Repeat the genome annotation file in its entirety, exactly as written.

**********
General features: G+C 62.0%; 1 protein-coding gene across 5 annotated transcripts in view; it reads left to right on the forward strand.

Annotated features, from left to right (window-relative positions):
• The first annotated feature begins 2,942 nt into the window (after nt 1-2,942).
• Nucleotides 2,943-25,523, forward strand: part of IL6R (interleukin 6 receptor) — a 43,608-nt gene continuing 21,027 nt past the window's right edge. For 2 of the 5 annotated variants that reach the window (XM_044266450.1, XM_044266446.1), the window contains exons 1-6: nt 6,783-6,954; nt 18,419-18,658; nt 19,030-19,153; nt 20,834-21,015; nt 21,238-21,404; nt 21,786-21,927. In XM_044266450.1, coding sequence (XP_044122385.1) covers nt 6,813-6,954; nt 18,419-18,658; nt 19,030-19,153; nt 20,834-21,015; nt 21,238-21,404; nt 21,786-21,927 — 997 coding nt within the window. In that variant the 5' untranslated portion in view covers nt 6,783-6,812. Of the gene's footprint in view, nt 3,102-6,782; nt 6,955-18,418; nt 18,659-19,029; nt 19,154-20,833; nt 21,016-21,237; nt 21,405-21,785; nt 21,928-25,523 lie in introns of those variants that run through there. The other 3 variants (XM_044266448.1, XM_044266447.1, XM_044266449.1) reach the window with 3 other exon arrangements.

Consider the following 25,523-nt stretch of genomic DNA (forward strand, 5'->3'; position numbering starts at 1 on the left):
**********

General features: G+C 62.0%; 1 protein-coding gene across 5 annotated transcripts in view; it reads left to right on the forward strand.

Annotated features, from left to right (window-relative positions):
• The first annotated feature begins 2,942 nt into the window (after nt 1-2,942).
• Nucleotides 2,943-25,523, forward strand: part of IL6R (interleukin 6 receptor) — a 43,608-nt gene continuing 21,027 nt past the window's right edge. For 2 of the 5 annotated variants that reach the window (XM_044266450.1, XM_044266446.1), the window contains exons 1-6: nt 6,783-6,954; nt 18,419-18,658; nt 19,030-19,153; nt 20,834-21,015; nt 21,238-21,404; nt 21,786-21,927. In XM_044266450.1, coding sequence (XP_044122385.1) covers nt 6,813-6,954; nt 18,419-18,658; nt 19,030-19,153; nt 20,834-21,015; nt 21,238-21,404; nt 21,786-21,927 — 997 coding nt within the window. In that variant the 5' untranslated portion in view covers nt 6,783-6,812. Of the gene's footprint in view, nt 3,102-6,782; nt 6,955-18,418; nt 18,659-19,029; nt 19,154-20,833; nt 21,016-21,237; nt 21,405-21,785; nt 21,928-25,523 lie in introns of those variants that run through there. The other 3 variants (XM_044266448.1, XM_044266447.1, XM_044266449.1) reach the window with 3 other exon arrangements.

Consider the following 25,523-nt stretch of genomic DNA (forward strand, 5'->3'; position numbering starts at 1 on the left):